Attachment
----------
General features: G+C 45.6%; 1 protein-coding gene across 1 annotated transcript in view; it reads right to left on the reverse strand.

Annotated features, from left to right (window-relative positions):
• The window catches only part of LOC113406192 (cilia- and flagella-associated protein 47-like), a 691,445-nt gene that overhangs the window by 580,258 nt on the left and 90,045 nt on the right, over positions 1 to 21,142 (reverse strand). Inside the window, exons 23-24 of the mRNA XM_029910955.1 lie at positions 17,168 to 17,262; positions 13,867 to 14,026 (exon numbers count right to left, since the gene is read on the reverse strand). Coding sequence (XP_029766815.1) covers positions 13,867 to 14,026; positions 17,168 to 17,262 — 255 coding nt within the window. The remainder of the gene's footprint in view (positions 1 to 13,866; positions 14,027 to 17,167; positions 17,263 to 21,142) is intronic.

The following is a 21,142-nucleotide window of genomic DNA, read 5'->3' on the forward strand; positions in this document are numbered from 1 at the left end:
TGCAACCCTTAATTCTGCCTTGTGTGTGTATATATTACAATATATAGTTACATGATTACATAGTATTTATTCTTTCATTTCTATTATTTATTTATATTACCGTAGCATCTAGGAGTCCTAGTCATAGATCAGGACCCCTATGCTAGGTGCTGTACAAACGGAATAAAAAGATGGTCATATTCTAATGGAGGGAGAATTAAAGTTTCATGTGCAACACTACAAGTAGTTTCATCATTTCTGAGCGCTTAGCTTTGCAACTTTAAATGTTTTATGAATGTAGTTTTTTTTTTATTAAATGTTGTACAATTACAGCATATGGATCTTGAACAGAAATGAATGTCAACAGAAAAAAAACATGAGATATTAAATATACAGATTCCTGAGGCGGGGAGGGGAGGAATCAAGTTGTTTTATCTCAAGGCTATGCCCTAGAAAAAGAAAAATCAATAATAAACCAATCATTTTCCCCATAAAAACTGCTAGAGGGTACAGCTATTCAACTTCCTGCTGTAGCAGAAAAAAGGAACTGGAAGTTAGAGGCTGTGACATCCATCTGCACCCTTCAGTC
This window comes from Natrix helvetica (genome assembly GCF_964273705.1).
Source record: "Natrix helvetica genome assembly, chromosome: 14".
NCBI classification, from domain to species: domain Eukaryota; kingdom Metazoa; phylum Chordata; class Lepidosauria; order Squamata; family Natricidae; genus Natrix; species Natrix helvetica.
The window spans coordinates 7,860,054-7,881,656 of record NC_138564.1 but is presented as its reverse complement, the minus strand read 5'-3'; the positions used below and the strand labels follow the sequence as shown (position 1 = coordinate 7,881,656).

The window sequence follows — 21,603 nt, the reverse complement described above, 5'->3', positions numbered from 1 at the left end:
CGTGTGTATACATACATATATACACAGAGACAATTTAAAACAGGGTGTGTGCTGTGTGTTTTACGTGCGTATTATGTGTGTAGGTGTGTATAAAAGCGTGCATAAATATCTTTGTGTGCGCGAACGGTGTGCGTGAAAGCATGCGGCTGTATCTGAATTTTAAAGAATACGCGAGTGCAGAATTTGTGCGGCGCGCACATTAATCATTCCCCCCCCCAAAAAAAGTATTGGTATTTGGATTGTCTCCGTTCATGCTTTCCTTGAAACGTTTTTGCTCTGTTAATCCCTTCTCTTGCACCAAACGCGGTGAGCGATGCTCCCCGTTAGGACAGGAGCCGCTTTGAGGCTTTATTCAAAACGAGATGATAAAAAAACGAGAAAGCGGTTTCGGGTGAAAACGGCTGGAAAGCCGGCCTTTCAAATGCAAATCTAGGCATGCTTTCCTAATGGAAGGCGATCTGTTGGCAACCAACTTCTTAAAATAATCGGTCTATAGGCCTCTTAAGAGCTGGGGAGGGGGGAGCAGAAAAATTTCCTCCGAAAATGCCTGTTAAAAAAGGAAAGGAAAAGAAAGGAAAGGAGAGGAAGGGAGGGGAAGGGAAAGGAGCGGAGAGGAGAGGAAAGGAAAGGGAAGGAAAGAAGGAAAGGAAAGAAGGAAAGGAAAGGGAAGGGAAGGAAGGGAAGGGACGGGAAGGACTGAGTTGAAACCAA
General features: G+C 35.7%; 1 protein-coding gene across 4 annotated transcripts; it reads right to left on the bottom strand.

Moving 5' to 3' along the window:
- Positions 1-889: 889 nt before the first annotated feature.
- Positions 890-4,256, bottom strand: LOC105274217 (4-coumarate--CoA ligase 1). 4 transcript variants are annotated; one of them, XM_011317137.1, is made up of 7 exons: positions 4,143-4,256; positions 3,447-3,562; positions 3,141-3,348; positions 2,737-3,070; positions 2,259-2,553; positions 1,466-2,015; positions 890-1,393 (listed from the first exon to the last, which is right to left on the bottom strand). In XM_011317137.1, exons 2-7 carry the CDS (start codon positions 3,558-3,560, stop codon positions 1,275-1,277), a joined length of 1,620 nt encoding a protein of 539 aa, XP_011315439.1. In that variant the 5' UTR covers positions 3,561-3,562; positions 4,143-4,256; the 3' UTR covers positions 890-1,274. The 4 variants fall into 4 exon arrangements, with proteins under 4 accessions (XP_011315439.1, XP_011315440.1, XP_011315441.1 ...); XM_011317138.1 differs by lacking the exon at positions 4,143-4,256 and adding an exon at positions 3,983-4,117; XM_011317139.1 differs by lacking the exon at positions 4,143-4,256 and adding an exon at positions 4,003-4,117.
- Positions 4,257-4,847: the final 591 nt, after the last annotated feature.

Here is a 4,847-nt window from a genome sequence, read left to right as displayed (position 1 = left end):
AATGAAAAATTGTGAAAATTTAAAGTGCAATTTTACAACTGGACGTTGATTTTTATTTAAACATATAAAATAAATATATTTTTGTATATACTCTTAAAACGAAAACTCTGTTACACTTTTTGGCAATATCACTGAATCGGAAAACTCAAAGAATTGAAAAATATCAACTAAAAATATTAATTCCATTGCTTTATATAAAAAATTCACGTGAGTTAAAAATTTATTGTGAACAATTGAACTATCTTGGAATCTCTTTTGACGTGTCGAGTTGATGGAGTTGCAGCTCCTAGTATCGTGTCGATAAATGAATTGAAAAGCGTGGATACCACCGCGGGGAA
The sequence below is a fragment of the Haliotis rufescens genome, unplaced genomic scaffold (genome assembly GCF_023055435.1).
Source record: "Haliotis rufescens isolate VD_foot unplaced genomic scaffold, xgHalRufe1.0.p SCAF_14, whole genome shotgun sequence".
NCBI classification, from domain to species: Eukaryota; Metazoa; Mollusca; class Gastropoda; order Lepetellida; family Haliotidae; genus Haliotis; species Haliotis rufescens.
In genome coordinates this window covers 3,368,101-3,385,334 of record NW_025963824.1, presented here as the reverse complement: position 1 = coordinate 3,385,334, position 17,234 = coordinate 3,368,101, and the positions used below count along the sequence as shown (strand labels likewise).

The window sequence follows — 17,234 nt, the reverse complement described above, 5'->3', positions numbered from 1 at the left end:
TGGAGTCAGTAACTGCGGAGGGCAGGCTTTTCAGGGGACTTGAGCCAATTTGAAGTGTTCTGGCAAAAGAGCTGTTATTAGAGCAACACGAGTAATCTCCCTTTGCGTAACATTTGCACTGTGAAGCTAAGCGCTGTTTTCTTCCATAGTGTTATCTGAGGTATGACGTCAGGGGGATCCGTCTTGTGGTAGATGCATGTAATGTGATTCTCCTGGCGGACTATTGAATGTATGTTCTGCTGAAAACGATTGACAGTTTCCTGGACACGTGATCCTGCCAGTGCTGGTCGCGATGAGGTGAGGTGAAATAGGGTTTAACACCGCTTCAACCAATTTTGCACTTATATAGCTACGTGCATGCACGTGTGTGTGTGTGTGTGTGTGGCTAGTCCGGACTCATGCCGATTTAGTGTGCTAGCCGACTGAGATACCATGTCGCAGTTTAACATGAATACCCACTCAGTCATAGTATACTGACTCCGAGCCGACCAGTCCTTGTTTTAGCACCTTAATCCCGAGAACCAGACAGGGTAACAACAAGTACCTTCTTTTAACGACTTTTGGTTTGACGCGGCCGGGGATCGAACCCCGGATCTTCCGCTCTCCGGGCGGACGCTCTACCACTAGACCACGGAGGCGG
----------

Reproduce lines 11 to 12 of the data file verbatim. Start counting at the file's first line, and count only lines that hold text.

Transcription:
CGTGTGTATACATACATATATACACAGAGACAATTTAAAACAGGGTGTGTGCTGTGTGTTTTACGTGCGTATTATGTGTGTAGGTGTGTATAAAAGCGTGCATAAATATCTTTGTGTGCGCGAACGGTGTGCGTGAAAGCATGCGGCTGTATCTGAATTTTAAAGAATACGCGAGTGCAGAATTTGTGCGGCGCGCACATTAATCATTCCCCCCCCCAAAAAAAGTATTGGTATTTGGATTGTCTCCGTTCATGCTTTCCTTGAAACGTTTTTGCTCTGTTAATCCCTTCTCTTGCACCAAACGCGGTGAGCGATGCTCCCCGTTAGGACAGGAGCCGCTTTGAGGCTTTATTCAAAACGAGATGATAAAAAAACGAGAAAGCGGTTTCGGGTGAAAACGGCTGGAAAGCCGGCCTTTCAAATGCAAATCTAGGCATGCTTTCCTAATGGAAGGCGATCTGTTGGCAACCAACTTCTTAAAATAATCGGTCTATAGGCCTCTTAAGAGCTGGGGAGGGGGGAGCAGAAAAATTTCCTCCGAAAATGCCTGTTAAAAAAGGAAAGGAAAAGAAAGGAAAGGAGAGGAAGGGAGGGGAAGGGAAAGGAGCGGAGAGGAGAGGAAAGGAAAGGGAAGGAAAGAAGGAAAGGAAAGAAGGAAAGGAAAGGGAAGGGAAGGAAGGGAAGGGACGGGAAGGACTGAGTTGAAACCAA
General features: G+C 35.7%; 1 protein-coding gene across 4 annotated transcripts; it reads right to left on the bottom strand.